Russia has been progressively cracking down on Internet services with a particular focus on encryption, and in June laws landed in the Duma that would also outlaw apps like Messenger and WhatsApp.
The crackdown already demands registration of any blog, publisher or social network site with more than 3,000 readers, and requires them to store data on Russian soil.
The e-mail, which is available in 'View as Web Page' mode, says:
“The Russian Government has passed a new law that mandates that every provider must log all Russian internet traffic for up to a year. We believe that due to the enforcement regime surrounding this new law, some of our Russian Servers (RU) were recently seized by Russian Authorities, without notice or any type of due process. We think it’s because we are the most outspoken and only verified no-log VPN provider.
“Luckily, since we do not log any traffic or session data, period, no data has been compromised. Our users are, and will always be, private and secure.
“Upon learning of the above, we immediately discontinued our Russian gateways and will no longer be doing business in the region.
“To make it clear, the privacy and security of our users is our number one priority. For preventative reasons, we are rotating all of our certificates. Furthermore, we’re updating our client applications with improved security measures to mitigate circumstances like this in the future, on top of what is already in place. In addition, our manual configurations now support the strongest new encryption algorithms including AES-256, SHA-256, and RSA-4096.
“All Private Internet Access users must update their desktop clients at and our Android App at Google Play. Manual openvpn configurations users must also download the new config files from the client download page.
“We have decided not to do business within the Russian territory. We’re going to be further evaluating other countries and their policies.
“In any event, we are aware that there may be times that notice and due process are forgone. However, we do not log and are default secure against seizure. “If you have any questions, please contact us at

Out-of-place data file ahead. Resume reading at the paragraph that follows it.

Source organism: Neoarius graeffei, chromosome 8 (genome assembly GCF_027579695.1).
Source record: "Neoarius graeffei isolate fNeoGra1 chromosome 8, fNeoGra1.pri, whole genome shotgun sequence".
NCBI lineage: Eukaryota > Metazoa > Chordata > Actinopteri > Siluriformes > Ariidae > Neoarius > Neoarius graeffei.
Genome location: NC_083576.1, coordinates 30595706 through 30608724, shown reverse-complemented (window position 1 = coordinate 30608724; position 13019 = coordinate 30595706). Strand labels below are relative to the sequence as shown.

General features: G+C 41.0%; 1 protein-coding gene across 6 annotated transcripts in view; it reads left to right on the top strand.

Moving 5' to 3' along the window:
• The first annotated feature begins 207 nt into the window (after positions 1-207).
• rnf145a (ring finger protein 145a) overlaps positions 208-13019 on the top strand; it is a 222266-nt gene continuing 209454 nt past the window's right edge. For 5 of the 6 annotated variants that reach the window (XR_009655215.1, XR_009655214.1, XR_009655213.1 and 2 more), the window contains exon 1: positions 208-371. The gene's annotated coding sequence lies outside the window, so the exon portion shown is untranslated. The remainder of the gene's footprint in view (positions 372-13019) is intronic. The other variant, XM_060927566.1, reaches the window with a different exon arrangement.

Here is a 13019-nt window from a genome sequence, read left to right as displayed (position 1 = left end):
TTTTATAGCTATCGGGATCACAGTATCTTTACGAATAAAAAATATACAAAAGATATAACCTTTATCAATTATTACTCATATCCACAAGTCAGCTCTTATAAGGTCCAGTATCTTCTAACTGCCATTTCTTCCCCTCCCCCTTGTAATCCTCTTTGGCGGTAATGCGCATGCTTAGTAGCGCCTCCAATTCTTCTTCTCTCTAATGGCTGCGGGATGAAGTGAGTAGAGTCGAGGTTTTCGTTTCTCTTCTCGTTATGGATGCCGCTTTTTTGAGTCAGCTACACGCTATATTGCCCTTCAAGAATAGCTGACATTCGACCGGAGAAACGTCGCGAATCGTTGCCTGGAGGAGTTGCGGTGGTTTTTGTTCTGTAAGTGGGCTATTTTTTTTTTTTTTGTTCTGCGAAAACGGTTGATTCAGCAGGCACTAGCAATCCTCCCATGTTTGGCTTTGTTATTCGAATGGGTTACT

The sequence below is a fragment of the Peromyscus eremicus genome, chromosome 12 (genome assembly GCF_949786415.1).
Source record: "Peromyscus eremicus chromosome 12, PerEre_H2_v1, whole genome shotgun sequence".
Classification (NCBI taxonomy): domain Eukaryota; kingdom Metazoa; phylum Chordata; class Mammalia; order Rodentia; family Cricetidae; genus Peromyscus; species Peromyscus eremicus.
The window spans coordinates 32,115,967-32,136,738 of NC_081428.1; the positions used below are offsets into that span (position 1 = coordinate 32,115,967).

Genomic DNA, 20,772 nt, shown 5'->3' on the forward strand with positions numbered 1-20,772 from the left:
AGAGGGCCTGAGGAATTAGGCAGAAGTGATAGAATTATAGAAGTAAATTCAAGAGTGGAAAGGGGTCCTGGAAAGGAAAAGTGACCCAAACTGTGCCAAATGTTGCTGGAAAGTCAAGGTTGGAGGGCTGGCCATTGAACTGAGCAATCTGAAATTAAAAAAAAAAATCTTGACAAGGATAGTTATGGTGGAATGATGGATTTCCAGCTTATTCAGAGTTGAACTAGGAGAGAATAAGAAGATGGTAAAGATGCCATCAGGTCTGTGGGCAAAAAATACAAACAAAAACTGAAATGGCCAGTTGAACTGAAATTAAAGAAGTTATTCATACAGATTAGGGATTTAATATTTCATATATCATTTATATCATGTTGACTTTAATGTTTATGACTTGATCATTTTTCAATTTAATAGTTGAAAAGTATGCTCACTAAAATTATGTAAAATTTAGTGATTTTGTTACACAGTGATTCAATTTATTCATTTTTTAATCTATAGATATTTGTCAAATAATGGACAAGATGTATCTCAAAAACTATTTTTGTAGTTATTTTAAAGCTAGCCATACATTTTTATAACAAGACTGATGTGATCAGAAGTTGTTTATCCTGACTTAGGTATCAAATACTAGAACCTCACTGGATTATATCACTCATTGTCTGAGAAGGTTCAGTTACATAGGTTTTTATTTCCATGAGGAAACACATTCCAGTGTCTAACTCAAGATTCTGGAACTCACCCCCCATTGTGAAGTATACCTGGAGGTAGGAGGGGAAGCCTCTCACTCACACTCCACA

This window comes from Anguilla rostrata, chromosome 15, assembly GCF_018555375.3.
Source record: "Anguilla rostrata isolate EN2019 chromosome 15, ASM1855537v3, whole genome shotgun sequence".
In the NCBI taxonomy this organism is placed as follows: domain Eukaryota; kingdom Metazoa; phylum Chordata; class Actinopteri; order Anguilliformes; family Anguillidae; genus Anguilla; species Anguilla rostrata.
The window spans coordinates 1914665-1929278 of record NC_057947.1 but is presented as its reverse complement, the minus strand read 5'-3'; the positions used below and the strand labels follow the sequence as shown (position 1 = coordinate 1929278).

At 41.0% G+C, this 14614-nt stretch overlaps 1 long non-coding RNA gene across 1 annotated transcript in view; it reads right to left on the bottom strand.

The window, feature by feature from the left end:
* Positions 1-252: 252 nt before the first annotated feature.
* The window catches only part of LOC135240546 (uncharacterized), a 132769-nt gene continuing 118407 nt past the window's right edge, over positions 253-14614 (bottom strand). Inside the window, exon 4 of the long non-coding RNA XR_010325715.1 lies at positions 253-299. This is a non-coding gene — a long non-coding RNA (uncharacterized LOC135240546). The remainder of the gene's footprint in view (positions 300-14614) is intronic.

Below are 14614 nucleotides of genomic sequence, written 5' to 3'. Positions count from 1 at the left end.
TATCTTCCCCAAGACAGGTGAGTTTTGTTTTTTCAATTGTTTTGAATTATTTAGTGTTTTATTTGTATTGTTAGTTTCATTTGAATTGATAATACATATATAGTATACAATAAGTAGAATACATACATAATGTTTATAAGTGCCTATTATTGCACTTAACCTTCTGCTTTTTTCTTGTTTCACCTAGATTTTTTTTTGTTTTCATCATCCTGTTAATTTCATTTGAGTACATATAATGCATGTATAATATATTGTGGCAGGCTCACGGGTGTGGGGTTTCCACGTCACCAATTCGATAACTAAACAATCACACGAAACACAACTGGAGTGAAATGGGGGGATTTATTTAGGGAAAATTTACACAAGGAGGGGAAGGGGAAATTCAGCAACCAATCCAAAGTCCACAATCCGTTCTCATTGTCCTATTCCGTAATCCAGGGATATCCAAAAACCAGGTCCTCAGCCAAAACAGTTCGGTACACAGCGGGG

“Thank you for your continued support and helping us fight the good fight.”

Twitter CEO Jack Dorsey's Account Hacked By 'OurMine' Hackers

Hacker group ‘OurMine’ is in news again. The professional group has now hacked the account of Twitter CEO Jack Dorsey, after previously hijacking the social media accounts of Google CEO Sundar Pichai and Facebook CEO Mark Zuckerberg and former Twitter CEO Dick Costolo.

The group shared a few videos and then sent a tweet that read, “Hey, its OurMine, we are testing our security”, along with a Vine clip that has since been deleted. The tweets were reportedly scrubbed by 3:25 a.m. Eastern, but tech website Engadget grabbed screenshots.

"All of the OurMine messages posted to Dorsey's account (which, as of 3:25 am or so appears to have been scrubbed of the hacker's tweets), came through from Vine”, Endgadget reported.

A warning pops up from Twitter if one tries to access the OurMine website, advising that it is probably not safe, according to the report.

"The link you are trying to access has been identified by Twitter or our partners as being potentially harmful," it said.

In the Zuckerberg and Costolo hack, OurMine accessed Twitter accounts through connected third-party applications or through old or recycled passwords. But in Dorsey’s case, it is suspected that OurMine had access if Dorsey had an old/shared password on his Vine account or somehow connected it to another service that was compromised.

The motivation for compromising Dorsey’s account remains unclear. Though OurMine has laid claim to large thefts, the group’s main goal seems to be harassment